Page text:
Forgiveness: Arguably the most significant aspect of this Program is the ability of borrowers to have their loans completely forgiven. The borrower is eligible for forgiveness equal to the amount spent in the 8-week period following the origination of the loan on the allowable uses described above.

The amounts forgiven are determined by the costs covering allowable uses less any reduction in employees retained compared to the prior year unless they are rehired by June 30, 2020 less the reduction in employee salary above 25% per employee (if salary not exceeding $100,000 per annum) if deficit not rectified by June 30, 2020. To summarize: If employees are rehired and wages are restored by June 30, 2020 this amount will not be deducted from the forgiveness.

Amounts that are not forgiven but are used for allowable costs will be repaid over a term of no more than 10 years at 4% interest per annum with the 100% loan guarantee by the SBA remaining intact. Payment can be deferred for 6 months or up to one year.

How to apply: Businesses should get in touch with their current SBA lender or a lender already authorized to do SBA loans to discuss their options. The funds are expected to run out quickly, so businesses with established relationships with their banks are most likely to receive a PPP loan. Whether or not your business has an ongoing relationship with any lenders, if you plan to apply PPP loan you should reach out to a bank and prepare your application as soon as possible.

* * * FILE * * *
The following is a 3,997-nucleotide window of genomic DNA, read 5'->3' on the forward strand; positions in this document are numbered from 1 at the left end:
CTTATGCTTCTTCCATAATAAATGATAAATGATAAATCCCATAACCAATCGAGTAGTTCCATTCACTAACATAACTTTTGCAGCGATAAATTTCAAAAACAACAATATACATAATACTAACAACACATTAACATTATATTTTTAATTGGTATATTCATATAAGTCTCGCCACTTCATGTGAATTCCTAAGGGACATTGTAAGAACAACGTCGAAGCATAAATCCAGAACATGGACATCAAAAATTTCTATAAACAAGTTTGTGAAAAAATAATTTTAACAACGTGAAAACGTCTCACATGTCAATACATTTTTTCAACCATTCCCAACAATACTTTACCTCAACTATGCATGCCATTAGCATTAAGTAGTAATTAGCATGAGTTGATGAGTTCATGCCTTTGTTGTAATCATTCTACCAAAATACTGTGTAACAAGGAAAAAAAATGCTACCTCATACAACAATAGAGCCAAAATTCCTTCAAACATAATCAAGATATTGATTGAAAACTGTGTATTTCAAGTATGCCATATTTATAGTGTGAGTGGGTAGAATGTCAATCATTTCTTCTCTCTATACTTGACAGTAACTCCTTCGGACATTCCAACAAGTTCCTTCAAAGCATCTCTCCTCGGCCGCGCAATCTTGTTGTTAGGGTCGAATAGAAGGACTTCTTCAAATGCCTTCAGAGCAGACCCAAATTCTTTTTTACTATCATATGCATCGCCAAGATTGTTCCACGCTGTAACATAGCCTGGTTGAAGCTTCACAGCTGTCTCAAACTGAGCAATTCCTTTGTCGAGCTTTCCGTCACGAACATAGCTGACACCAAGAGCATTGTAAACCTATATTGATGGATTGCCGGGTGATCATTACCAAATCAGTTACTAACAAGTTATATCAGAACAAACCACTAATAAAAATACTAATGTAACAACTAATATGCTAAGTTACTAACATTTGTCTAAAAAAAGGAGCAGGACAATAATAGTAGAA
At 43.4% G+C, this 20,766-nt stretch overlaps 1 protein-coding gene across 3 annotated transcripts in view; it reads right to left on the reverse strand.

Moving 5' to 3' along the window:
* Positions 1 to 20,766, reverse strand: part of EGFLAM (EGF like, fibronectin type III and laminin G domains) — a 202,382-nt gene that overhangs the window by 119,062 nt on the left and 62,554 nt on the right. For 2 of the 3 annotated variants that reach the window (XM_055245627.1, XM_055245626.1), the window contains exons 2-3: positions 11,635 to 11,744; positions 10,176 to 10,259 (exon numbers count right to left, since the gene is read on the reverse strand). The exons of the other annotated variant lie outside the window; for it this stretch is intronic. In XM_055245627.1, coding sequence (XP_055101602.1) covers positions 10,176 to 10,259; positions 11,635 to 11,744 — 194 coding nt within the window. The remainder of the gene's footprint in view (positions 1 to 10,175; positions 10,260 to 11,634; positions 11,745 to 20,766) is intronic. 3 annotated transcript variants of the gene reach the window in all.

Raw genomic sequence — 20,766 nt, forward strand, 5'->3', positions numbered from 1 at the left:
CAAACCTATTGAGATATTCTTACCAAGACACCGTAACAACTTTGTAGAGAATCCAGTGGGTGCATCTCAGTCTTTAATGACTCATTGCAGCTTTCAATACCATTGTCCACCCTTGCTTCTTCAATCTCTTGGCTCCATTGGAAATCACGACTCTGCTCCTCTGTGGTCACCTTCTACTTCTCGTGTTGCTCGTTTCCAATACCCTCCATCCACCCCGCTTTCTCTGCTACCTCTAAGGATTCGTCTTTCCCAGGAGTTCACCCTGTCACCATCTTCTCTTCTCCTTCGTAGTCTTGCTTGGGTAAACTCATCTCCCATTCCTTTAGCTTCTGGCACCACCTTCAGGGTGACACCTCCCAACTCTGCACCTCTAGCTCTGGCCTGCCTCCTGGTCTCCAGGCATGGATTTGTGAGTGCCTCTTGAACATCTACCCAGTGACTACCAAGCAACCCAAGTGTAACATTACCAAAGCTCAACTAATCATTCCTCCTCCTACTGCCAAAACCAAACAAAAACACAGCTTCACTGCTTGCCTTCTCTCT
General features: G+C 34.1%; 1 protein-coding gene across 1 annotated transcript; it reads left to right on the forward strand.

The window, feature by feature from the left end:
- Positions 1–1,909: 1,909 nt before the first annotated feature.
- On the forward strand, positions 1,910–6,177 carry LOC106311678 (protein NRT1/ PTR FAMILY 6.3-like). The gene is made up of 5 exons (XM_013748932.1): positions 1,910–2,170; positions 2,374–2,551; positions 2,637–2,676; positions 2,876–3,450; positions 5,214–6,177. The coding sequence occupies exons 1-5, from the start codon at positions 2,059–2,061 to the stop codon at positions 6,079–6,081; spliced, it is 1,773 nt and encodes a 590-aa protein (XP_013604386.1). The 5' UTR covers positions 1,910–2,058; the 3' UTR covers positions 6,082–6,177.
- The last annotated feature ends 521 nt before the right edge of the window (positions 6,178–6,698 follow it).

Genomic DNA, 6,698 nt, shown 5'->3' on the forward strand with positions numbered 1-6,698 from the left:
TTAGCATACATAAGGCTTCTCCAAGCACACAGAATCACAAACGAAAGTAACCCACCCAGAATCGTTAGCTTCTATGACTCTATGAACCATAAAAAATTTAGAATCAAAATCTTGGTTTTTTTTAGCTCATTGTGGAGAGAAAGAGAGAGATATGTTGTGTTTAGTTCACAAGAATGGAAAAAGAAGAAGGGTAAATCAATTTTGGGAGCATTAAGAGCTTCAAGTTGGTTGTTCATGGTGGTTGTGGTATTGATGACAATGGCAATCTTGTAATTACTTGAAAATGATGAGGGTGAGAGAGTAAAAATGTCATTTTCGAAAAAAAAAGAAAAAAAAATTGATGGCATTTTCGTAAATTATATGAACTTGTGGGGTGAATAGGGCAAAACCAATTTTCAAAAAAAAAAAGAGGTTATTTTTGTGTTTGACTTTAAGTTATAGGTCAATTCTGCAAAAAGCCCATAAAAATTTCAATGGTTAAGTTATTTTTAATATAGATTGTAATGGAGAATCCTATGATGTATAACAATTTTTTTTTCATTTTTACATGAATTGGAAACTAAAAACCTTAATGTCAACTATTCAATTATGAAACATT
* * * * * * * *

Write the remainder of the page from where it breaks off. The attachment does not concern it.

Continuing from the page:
Other options in the CARES Act:

Emergency Economic Disaster Loans - $20 billion was allocated to fund emergency EIDL grants. Small businesses can apply for up to $10,000 to provide for emergency funds to cover immediate operating costs. As stated, this grant cannot be used for a duplicative purpose or amount as a Program loan. The amount awarded for an EIDL will be subtracted from the amount forgiven under a Program loan, if both are received. These loans are obtained directly with the SBA.

Relief for existing SBA loan - $17 billion was allocated to cover six months of payments of principal and interest for small businesses already using SBA loans. The SBA will be paying 6 months of principal and interest on existing small business loans. Already having an SBA loan does not make one ineligible for a Program loan.

About the Author

Marieke van Rijn practice focuses on commercial real estate and business transactions. Marieke assists clients in reviewing, drafting, and negotiating letters of intent, leases, purchase agreements, and easement agreements, for acquisition, leasing, and solar development transactions, as well as assisting clients with due diligence matters related to those transactions, including analysis of title and survey.

Spotts Fain publications are provided as an educational service and are not meant to be and should not be construed as legal advice. Readers with particular needs on specific issues should retain the services of competent counsel.